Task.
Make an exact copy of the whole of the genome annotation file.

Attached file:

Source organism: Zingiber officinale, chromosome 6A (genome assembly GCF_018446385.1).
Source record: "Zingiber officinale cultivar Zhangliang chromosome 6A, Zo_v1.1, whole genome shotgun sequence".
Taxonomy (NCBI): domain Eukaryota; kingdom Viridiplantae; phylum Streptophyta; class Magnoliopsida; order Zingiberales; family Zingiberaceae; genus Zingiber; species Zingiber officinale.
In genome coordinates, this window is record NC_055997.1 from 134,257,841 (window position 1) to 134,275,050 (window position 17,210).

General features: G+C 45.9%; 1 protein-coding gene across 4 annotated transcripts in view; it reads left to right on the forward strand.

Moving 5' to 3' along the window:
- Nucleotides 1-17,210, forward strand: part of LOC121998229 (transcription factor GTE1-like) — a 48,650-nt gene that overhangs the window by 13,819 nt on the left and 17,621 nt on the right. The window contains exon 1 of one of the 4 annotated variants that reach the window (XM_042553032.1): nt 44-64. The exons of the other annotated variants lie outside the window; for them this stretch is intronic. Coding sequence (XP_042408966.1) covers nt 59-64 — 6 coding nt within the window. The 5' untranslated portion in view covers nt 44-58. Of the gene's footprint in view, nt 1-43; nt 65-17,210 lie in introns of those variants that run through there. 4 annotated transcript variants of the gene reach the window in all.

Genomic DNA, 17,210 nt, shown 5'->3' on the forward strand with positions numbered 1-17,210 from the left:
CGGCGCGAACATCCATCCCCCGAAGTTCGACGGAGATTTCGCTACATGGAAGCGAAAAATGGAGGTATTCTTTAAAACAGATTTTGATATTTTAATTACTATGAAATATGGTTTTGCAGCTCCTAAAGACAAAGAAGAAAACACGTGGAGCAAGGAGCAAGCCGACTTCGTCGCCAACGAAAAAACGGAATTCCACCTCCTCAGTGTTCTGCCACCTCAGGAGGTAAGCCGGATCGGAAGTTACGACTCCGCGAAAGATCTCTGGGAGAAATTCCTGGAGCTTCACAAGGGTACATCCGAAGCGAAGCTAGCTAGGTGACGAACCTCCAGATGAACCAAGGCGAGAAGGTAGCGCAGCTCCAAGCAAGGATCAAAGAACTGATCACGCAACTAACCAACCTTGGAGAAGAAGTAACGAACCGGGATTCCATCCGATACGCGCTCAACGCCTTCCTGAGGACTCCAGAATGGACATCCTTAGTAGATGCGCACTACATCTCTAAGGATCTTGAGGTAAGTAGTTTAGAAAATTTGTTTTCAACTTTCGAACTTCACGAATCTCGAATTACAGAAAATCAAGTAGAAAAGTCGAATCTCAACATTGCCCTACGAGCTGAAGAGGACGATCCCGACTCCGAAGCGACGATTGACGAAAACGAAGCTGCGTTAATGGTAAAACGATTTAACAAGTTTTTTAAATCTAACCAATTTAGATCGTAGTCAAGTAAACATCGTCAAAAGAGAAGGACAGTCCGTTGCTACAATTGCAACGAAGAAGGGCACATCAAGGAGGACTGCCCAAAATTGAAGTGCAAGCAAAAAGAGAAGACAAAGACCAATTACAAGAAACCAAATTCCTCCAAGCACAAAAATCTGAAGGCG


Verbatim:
Source organism: Zingiber officinale, chromosome 6A (genome assembly GCF_018446385.1).
Source record: "Zingiber officinale cultivar Zhangliang chromosome 6A, Zo_v1.1, whole genome shotgun sequence".
Taxonomy (NCBI): domain Eukaryota; kingdom Viridiplantae; phylum Streptophyta; class Magnoliopsida; order Zingiberales; family Zingiberaceae; genus Zingiber; species Zingiber officinale.
In genome coordinates, this window is record NC_055997.1 from 134,257,841 (window position 1) to 134,275,050 (window position 17,210).

General features: G+C 45.9%; 1 protein-coding gene across 4 annotated transcripts in view; it reads left to right on the forward strand.

Moving 5' to 3' along the window:
- Nucleotides 1-17,210, forward strand: part of LOC121998229 (transcription factor GTE1-like) — a 48,650-nt gene that overhangs the window by 13,819 nt on the left and 17,621 nt on the right. The window contains exon 1 of one of the 4 annotated variants that reach the window (XM_042553032.1): nt 44-64. The exons of the other annotated variants lie outside the window; for them this stretch is intronic. Coding sequence (XP_042408966.1) covers nt 59-64 — 6 coding nt within the window. The 5' untranslated portion in view covers nt 44-58. Of the gene's footprint in view, nt 1-43; nt 65-17,210 lie in introns of those variants that run through there. 4 annotated transcript variants of the gene reach the window in all.

Genomic DNA, 17,210 nt, shown 5'->3' on the forward strand with positions numbered 1-17,210 from the left:
CGGCGCGAACATCCATCCCCCGAAGTTCGACGGAGATTTCGCTACATGGAAGCGAAAAATGGAGGTATTCTTTAAAACAGATTTTGATATTTTAATTACTATGAAATATGGTTTTGCAGCTCCTAAAGACAAAGAAGAAAACACGTGGAGCAAGGAGCAAGCCGACTTCGTCGCCAACGAAAAAACGGAATTCCACCTCCTCAGTGTTCTGCCACCTCAGGAGGTAAGCCGGATCGGAAGTTACGACTCCGCGAAAGATCTCTGGGAGAAATTCCTGGAGCTTCACAAGGGTACATCCGAAGCGAAGCTAGCTAGGTGACGAACCTCCAGATGAACCAAGGCGAGAAGGTAGCGCAGCTCCAAGCAAGGATCAAAGAACTGATCACGCAACTAACCAACCTTGGAGAAGAAGTAACGAACCGGGATTCCATCCGATACGCGCTCAACGCCTTCCTGAGGACTCCAGAATGGACATCCTTAGTAGATGCGCACTACATCTCTAAGGATCTTGAGGTAAGTAGTTTAGAAAATTTGTTTTCAACTTTCGAACTTCACGAATCTCGAATTACAGAAAATCAAGTAGAAAAGTCGAATCTCAACATTGCCCTACGAGCTGAAGAGGACGATCCCGACTCCGAAGCGACGATTGACGAAAACGAAGCTGCGTTAATGGTAAAACGATTTAACAAGTTTTTTAAATCTAACCAATTTAGATCGTAGTCAAGTAAACATCGTCAAAAGAGAAGGACAGTCCGTTGCTACAATTGCAACGAAGAAGGGCACATCAAGGAGGACTGCCCAAAATTGAAGTGCAAGCAAAAAGAGAAGACAAAGACCAATTACAAGAAACCAAATTCCTCCAAGCACAAAAATCTGAAGGCG